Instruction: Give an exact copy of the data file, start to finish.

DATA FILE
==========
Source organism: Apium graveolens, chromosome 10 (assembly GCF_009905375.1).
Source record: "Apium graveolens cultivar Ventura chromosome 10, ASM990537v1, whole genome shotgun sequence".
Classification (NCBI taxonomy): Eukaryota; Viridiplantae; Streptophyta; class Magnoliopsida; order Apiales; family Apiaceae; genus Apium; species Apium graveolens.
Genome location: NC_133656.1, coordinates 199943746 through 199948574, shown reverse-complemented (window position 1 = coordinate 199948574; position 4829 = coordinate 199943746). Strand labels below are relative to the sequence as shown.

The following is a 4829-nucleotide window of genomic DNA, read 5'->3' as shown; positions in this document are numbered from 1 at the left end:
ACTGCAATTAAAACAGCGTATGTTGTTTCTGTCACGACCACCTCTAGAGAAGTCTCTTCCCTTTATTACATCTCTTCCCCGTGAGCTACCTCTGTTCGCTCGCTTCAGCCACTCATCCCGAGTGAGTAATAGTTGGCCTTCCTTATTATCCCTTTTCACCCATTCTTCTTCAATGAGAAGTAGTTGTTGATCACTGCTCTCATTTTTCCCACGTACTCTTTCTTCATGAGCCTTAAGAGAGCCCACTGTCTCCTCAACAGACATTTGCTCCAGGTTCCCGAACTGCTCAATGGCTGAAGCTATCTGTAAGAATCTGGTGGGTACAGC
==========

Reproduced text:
Source organism: Apium graveolens, chromosome 10 (assembly GCF_009905375.1).
Source record: "Apium graveolens cultivar Ventura chromosome 10, ASM990537v1, whole genome shotgun sequence".
Classification (NCBI taxonomy): Eukaryota; Viridiplantae; Streptophyta; class Magnoliopsida; order Apiales; family Apiaceae; genus Apium; species Apium graveolens.
Genome location: NC_133656.1, coordinates 199943746 through 199948574, shown reverse-complemented (window position 1 = coordinate 199948574; position 4829 = coordinate 199943746). Strand labels below are relative to the sequence as shown.

The following is a 4829-nucleotide window of genomic DNA, read 5'->3' as shown; positions in this document are numbered from 1 at the left end:
ACTGCAATTAAAACAGCGTATGTTGTTTCTGTCACGACCACCTCTAGAGAAGTCTCTTCCCTTTATTACATCTCTTCCCCGTGAGCTACCTCTGTTCGCTCGCTTCAGCCACTCATCCCGAGTGAGTAATAGTTGGCCTTCCTTATTATCCCTTTTCACCCATTCTTCTTCAATGAGAAGTAGTTGTTGATCACTGCTCTCATTTTTCCCACGTACTCTTTCTTCATGAGCCTTAAGAGAGCCCACTGTCTCCTCAACAGACATTTGCTCCAGGTTCCCGAACTGCTCAATGGCTGAAGCTATCTGTAAGAATCTGGTGGGTACAGC